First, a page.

After pioneering and leading online retail for two decades, Amazon is opening its first-ever physical retail location, a bookstore, in Seattle. The shop will stock best-selling titles as well as books that are well received and reviewed on the company’s online store.
The Seattle Times reports that Amazon Books, in its first location in the city’s University Village, has between 5,000 and 6,000 titles lining its shelves. It uses data from the company’s online store to understand which books to stock, so as to sell them quickly and avoid the problem of growing unsold inventory.
In addition to best-sellers, Amazon will feature little-known titles that receive rave reviews. For example, the shop stocks Stephanie Hosford’s “Bald, Fat & Crazy: How I Beat Cancer While Pregnant with One Daughter and Adopting Another” which ranks 622,923 in the company’s online store, but has a five-star rating from all 56 customers who have reviewed it on the site.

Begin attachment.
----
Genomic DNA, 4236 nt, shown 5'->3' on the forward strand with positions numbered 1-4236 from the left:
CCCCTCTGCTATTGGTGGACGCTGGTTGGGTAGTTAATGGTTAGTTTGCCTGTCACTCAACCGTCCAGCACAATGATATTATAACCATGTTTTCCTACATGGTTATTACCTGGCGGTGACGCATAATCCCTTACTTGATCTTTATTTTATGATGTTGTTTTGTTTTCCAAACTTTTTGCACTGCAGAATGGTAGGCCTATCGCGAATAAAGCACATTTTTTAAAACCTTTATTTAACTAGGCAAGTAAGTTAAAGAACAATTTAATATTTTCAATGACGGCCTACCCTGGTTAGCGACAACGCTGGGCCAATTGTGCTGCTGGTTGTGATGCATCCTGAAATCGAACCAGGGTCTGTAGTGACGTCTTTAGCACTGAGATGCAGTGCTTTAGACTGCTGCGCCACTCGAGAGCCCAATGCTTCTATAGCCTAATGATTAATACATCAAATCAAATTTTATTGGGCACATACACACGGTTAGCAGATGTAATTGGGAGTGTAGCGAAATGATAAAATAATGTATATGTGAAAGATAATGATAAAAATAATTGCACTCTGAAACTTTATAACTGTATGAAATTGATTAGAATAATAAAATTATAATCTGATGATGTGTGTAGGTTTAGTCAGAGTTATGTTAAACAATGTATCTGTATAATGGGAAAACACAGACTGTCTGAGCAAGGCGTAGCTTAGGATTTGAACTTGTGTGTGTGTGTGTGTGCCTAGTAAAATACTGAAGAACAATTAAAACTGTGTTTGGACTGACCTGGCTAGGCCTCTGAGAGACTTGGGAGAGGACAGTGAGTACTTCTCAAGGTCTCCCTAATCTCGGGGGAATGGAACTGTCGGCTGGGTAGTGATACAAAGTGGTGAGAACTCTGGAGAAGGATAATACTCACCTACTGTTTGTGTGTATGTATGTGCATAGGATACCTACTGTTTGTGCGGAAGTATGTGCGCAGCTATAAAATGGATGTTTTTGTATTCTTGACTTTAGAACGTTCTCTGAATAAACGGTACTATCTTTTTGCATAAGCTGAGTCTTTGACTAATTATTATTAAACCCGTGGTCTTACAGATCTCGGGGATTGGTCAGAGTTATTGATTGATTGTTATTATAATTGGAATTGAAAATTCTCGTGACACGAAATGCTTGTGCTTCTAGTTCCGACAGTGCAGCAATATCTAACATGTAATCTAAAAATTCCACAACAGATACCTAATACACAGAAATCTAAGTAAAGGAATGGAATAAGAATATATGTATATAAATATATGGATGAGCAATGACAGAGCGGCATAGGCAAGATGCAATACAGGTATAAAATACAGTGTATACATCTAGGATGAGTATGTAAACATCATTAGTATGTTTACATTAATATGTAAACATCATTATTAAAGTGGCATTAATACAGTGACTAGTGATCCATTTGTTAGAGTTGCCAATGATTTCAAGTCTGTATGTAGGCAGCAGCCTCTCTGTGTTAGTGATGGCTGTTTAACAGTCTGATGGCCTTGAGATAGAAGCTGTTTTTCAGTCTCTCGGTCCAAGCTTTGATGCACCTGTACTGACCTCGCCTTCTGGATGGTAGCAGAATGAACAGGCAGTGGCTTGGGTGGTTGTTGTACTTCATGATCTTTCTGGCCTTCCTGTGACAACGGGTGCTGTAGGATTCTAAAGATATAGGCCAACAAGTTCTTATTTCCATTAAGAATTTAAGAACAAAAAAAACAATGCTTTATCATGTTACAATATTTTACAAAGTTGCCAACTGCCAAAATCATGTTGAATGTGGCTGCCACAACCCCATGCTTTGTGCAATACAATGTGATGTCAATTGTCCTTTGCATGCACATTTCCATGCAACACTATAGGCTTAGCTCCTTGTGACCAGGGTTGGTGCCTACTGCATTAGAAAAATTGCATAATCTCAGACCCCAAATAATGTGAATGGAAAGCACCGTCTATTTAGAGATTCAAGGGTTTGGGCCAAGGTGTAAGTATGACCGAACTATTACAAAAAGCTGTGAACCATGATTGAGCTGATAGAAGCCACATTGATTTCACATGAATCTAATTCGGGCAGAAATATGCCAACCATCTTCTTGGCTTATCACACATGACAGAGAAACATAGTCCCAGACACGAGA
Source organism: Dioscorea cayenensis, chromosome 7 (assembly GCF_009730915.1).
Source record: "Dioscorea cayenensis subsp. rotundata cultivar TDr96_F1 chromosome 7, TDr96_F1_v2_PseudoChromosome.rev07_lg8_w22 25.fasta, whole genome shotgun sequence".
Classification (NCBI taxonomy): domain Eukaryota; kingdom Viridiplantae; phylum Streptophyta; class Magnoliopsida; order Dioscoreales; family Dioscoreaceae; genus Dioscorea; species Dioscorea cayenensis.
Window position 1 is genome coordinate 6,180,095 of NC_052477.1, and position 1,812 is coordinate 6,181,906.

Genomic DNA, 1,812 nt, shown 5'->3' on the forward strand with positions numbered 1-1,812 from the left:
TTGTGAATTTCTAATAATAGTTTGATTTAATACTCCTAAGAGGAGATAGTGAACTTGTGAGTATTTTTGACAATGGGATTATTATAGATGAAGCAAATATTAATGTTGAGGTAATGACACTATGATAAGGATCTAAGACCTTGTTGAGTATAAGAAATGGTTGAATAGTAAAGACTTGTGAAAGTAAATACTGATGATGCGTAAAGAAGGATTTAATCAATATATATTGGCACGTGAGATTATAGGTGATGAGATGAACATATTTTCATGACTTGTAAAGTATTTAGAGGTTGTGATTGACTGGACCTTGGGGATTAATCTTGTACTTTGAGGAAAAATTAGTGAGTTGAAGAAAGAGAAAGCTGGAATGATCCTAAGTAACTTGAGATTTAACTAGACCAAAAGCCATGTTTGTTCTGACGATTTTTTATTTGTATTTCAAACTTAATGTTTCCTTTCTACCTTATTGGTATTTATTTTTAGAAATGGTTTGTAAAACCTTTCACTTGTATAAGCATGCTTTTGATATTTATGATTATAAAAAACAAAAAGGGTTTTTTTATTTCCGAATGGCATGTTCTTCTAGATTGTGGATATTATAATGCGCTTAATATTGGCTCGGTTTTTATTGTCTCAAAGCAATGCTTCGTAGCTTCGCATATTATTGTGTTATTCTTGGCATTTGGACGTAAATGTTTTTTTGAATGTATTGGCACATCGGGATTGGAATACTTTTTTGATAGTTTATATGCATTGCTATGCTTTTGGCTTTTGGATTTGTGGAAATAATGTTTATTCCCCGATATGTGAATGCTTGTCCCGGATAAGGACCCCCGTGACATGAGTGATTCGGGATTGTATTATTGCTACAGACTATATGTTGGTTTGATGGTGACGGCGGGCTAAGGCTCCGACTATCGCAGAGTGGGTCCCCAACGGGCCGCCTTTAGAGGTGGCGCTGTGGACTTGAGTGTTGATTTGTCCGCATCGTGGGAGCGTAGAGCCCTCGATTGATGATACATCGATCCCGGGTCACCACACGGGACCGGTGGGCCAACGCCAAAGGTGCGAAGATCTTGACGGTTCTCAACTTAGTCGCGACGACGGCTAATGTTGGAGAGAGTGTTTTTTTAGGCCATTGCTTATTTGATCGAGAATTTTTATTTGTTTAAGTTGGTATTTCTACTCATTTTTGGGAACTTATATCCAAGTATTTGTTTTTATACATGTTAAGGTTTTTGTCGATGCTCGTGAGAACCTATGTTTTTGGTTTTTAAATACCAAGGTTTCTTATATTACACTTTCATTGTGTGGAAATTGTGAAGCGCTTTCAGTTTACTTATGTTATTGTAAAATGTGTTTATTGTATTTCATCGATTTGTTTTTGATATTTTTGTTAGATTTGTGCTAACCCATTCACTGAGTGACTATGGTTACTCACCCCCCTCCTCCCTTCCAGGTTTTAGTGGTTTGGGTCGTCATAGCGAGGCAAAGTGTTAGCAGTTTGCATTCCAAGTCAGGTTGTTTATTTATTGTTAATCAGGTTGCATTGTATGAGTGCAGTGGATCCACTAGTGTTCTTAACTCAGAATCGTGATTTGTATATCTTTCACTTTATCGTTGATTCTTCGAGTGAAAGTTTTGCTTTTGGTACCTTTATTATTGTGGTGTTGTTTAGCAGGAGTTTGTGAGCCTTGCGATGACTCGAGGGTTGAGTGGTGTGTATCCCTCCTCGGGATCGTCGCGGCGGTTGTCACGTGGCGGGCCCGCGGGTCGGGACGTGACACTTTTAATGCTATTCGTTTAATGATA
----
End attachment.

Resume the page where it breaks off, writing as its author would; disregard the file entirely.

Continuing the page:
It also showcase titles in categories informed by data from its online shoppers, such as “Most Wished-For Cookbooks” and ““Award Winners, 4.5 Stars & Above, Age 6-12.”
Each book in the 5,500 sq. ft. store is displayed facing outwards, rather than stacked sideways with their spines showing, and have cards below them with either ratings or reviews culled from the site.
There’s also a ‘staff favorites’ section that currently houses titles selected and reviewed by Amazon CEO Jeff Bezos. On the shelf: “The Gift of Fear” by Gavin de Becker, “The Five Love Languages” by Gary Chapman as well as “Traps“, a novel by his wife MacKenzie Bezos.
It’s an interesting way for the company to take advantage of the wealth of data it garners from shoppers online, while offering offline customers the advantages of being able to browse through books at leisure rather than search for specific titles, and instantly own books they want to buy.
Recreating the past
Shopping online is a staid, sterile experience in comparison to walking into a bookstore, looking at titles you hadn’t heard of before and feeling the pages between your fingers before buying them. I wrote about this a few days ago after I bought a bunch of books offline for the first time in a year. Is it possible that Amazon feels the same way?
The company was responsible for single handedly killing off the mainstream bookstore as we knew it. By launching its own brick-and-mortar store, Amazon is admitting that it’s hard to recreate serendipity in shopping on the Web.
Amazon declined to comment on future plans for physical retail stores.
➤ Amazon opens its first real bookstore — at U-Village [The Seattle Times]
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